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RE: Structural Observation

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Observation and inspection are two totally different things. 
 
If I were to perform an observation, I'd walk the site and write a field report saying something like "Foundation walls were 50% complete....Steel erection has begun..." and only point out problems that were obvious during a quick walk through.
 
If I were performing an inspection, I'd monitor the laborers putting up forms, I'd check the rebar size, spacing, surface conditions, etc. and write something like "Rebar size, spacing, clear cover etc. etc. etc. at column H-7 were inspected prior to concrete placement, no exceptions were taken."
 
I'd find out what they expect you to do.  One obviously carries a lot more liability.  We expect to make a couple of Observation trips as part of our basic services.  Inspections are another contract.
 
In Connecticut Special Inspections programs are almost routinely administered by the Engineer of Record.  It's nothing more than a quality assurance program that is specified - and in the best cases administered by - the structural engineer. Testing labs work as an agent for the administrator of the program - namely THE Special Inspector.  The whole program is based on the code requirements of Chapter 17 of any of the model building codes. (At least BOCA, IBC, or UBC - I think Southern Building Code has something similar, but not nearly as sophisticated.)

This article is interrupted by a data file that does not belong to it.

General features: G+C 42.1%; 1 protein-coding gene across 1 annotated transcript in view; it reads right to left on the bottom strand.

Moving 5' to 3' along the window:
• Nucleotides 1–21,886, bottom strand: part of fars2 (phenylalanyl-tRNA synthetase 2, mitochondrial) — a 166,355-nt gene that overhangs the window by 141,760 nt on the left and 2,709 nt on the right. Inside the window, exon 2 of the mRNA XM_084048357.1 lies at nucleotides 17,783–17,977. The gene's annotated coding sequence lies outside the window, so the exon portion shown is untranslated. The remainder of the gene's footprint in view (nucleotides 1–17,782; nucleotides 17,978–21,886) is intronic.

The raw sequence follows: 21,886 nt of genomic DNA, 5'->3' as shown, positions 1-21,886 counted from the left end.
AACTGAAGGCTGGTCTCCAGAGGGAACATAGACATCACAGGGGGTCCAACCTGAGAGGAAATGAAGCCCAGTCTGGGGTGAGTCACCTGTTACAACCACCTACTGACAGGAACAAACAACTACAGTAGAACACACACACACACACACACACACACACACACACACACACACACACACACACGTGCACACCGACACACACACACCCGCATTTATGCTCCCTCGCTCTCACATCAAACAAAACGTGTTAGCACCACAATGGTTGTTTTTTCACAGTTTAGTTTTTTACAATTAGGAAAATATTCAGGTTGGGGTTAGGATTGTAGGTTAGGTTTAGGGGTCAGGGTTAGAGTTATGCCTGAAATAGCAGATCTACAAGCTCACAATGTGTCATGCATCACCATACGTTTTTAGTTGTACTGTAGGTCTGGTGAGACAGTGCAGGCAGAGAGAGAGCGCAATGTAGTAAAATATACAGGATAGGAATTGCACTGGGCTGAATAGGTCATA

It's mind boggling how different this is practiced across the U.S.  We once hired someone who said his office in Kentucky intentionally designed to avoid Special Inspections.  (I'm not sure how you do that.)
 

Peter Griem, P.E.
Glastonbury, CT  

 

 -----Original Message-----
From: George Richards P.E. [mailto:george(--nospam--at)borm.com]
Sent: Friday, October 11, 2002 11:32 AM
To: 'seaint(--nospam--at)seaint.org'
Subject: RE: Structural Observation

Verne,
 
Make the call yourself and put in on the plans that way.  The city is only saying "We believe it prudent for the EOR to walk the project."  At that point your professional judgment comes into play.   We consider three visits appropriate for a house.  Prepour, framing prior to roof being papered, and a final peek just before insulation.  By the way we offer Site Observation to our clients for ALL projects and price it for them BEFORE we do the work.  That way there is no argument latter.  Also not offering Site Observation is like going to the doctors for an operation and and the doctor not wanting you to come back two weeks later for a follow-up exam.  Bad profession practice.
 
George Richards, P. E.
-----Original Message-----
From: VerneK(--nospam--at)aol.com [mailto:VerneK(--nospam--at)aol.com]
Sent: Friday, October 11, 2002 6:17 AM
To: seaint(--nospam--at)seaint.org
Subject: Structural Observation

This has happened to me on numerous occasions.  In residencial projects,
structural site observations is generally not required by the UBC unless it falls under the requirements of Chapter 16 (Na>1, etc... can't remember the exact section).  It
has however been a requirement by some citiy's building official that a site
observation be made (i.e.  City of Dublin, CA) regardless if it is required by the
UBC or not...  That doesn't bother me too much, however... they have always
come back with a questionaire that asks...what structural items do you need
to look at?  It seems to me that if they are the one requiring the structural observations,  shouldn't they be the ones telling us what to look at?

Verne